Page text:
By Carolyn Gramling
Hurricane Maria roared across Puerto Rico in late September 2017. The storm caused an estimated $90 billion in damage, demolished the power grid and left more than half of the island’s residents without safe drinking water.
Dachiramarie Vila recalls the smell of gasoline from generators choking the air.
“The smell was everywhere,” says Vila, a 33-year-old mother of two, through a translator. “We felt that we were breathing all those gases night and day.”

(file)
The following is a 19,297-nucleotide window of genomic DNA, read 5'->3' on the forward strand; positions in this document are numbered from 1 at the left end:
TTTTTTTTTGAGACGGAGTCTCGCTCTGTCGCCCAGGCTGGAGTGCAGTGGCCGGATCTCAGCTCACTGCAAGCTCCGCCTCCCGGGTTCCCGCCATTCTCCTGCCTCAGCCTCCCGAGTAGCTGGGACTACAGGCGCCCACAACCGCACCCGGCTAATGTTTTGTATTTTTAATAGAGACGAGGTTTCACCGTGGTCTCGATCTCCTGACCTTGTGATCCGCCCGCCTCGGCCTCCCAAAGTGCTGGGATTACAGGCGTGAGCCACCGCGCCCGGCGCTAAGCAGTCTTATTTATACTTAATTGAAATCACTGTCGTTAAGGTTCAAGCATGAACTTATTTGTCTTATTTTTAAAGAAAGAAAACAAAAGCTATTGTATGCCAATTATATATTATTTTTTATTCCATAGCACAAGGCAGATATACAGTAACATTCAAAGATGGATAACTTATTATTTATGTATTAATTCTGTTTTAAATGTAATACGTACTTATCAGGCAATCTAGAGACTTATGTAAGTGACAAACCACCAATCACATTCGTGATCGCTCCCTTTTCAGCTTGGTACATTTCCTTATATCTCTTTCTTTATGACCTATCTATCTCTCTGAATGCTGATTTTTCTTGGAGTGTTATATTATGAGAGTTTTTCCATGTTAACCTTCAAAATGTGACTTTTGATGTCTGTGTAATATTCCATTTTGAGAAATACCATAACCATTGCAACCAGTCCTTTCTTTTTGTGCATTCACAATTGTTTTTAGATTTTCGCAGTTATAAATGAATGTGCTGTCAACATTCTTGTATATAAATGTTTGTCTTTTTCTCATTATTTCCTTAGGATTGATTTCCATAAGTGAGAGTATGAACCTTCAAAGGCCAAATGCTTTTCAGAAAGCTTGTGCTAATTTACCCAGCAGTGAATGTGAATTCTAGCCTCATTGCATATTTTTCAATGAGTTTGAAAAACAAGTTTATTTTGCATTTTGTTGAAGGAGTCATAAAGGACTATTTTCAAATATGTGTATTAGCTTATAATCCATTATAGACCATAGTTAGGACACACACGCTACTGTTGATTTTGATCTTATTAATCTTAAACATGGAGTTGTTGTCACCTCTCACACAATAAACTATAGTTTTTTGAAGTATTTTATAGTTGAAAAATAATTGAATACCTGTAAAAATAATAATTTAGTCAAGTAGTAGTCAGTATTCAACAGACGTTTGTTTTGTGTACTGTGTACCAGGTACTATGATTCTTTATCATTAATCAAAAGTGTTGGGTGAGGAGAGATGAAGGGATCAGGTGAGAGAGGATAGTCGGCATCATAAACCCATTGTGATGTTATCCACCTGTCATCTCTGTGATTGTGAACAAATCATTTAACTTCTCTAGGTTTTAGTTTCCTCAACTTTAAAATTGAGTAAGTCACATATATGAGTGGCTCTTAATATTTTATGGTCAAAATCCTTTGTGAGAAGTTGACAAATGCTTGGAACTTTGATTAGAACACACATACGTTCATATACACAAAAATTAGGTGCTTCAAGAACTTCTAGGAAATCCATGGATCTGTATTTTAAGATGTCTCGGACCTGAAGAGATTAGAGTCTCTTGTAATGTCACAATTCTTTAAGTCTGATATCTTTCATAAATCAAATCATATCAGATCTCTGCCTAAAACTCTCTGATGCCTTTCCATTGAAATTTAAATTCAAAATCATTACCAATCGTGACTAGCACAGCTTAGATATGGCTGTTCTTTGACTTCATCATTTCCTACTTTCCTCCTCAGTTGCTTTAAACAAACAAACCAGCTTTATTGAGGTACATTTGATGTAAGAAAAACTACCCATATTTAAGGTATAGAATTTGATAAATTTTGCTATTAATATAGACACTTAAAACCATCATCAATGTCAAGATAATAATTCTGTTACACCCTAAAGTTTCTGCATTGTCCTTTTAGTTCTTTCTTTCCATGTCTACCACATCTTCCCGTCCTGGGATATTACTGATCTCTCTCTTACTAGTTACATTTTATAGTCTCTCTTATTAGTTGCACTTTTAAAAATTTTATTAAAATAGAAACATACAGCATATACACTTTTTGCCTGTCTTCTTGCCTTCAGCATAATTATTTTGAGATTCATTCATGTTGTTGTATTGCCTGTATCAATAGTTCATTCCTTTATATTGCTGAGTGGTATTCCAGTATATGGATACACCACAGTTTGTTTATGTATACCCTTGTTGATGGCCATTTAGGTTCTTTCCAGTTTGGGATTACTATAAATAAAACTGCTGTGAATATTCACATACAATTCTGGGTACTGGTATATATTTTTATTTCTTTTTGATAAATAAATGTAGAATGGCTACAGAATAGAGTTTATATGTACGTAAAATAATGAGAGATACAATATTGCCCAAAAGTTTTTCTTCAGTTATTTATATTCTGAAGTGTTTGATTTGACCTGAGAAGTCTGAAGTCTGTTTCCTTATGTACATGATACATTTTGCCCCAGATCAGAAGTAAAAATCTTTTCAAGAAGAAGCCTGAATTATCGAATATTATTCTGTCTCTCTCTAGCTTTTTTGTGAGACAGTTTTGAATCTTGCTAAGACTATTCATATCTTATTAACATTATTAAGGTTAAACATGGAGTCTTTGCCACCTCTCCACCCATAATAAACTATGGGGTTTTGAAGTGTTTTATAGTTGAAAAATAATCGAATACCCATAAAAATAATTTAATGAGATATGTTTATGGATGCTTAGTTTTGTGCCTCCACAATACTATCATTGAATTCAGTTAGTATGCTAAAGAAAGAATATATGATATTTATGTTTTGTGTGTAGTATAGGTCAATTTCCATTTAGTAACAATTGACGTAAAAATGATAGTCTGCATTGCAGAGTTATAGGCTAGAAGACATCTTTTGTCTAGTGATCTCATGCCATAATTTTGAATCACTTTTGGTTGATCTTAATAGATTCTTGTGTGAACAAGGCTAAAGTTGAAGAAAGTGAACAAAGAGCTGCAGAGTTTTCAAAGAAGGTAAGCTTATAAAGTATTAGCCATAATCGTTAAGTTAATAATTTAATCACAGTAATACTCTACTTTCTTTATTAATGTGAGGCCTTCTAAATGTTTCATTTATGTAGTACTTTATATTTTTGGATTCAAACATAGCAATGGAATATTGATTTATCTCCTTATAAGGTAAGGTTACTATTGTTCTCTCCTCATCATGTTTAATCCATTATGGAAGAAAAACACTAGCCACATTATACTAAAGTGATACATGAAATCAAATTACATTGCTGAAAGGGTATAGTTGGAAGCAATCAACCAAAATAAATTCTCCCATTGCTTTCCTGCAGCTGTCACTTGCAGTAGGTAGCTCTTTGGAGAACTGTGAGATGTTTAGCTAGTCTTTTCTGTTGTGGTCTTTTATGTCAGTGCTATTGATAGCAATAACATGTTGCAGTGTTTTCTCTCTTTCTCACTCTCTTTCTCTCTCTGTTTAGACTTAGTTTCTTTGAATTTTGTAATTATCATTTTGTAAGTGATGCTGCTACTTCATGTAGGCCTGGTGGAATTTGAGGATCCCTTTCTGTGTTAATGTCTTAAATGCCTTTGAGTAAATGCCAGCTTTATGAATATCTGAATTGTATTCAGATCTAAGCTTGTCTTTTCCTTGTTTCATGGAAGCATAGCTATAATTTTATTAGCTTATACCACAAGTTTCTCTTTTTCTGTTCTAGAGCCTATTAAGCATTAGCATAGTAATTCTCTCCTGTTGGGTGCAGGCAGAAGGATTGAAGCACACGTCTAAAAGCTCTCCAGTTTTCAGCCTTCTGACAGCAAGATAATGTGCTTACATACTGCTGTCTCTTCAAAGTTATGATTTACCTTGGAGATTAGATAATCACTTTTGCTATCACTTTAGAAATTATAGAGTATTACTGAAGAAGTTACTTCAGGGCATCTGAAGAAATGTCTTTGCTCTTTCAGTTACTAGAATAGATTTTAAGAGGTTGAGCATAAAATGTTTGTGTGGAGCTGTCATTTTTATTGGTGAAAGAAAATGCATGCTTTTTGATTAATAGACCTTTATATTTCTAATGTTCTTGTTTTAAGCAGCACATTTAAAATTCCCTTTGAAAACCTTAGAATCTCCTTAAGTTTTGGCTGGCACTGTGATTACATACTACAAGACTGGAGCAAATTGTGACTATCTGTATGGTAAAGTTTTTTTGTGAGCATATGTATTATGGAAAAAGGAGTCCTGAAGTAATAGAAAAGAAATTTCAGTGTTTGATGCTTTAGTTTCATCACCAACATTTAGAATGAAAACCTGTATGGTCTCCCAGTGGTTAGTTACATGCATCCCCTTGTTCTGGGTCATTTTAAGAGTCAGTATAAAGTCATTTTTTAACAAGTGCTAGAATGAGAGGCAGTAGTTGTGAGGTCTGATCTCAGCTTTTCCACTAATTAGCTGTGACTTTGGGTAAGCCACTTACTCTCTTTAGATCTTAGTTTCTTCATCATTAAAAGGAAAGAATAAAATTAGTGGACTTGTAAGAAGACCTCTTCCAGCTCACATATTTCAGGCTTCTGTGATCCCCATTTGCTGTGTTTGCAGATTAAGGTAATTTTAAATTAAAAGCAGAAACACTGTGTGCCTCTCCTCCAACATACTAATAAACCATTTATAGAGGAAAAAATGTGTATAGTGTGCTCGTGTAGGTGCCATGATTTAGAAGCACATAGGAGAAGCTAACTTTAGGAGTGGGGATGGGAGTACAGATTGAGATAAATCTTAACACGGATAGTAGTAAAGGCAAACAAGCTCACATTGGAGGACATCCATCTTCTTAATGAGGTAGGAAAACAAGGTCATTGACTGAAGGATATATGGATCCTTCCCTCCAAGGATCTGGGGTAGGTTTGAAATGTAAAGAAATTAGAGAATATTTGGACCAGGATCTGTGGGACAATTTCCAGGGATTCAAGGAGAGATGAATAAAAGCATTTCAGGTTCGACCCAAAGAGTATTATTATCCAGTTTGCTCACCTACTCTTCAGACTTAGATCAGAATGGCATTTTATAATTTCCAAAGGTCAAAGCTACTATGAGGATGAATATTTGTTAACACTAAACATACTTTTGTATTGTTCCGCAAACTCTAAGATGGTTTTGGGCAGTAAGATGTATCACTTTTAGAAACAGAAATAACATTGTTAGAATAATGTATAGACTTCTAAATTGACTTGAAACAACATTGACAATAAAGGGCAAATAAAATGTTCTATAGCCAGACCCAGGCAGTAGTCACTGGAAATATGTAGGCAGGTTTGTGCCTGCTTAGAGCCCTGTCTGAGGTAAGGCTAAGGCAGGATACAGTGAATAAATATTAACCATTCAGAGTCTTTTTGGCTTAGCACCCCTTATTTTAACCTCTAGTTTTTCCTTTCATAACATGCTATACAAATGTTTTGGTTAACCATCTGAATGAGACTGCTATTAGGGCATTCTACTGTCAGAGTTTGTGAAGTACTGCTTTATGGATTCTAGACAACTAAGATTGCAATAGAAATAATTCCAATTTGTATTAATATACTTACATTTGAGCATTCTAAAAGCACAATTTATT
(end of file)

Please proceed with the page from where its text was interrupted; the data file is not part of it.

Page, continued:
The storm flattened Vila’s wooden home, forcing her family to move to her parents’ house, which was also damaged. Then Vila’s 13-year-old son began peeing blood, she says, probably from drinking contaminated water. There was little medical assistance available.
But when it comes to projecting such movements into the future, as climate change rapidly transforms landscapes on a never-before-seen scale, “I don’t think we know that much at the moment,” says Amir Jina, an environmental economist at the University of Chicago. “It’s hard to think of what’s going to happen with long-term [climate] change.”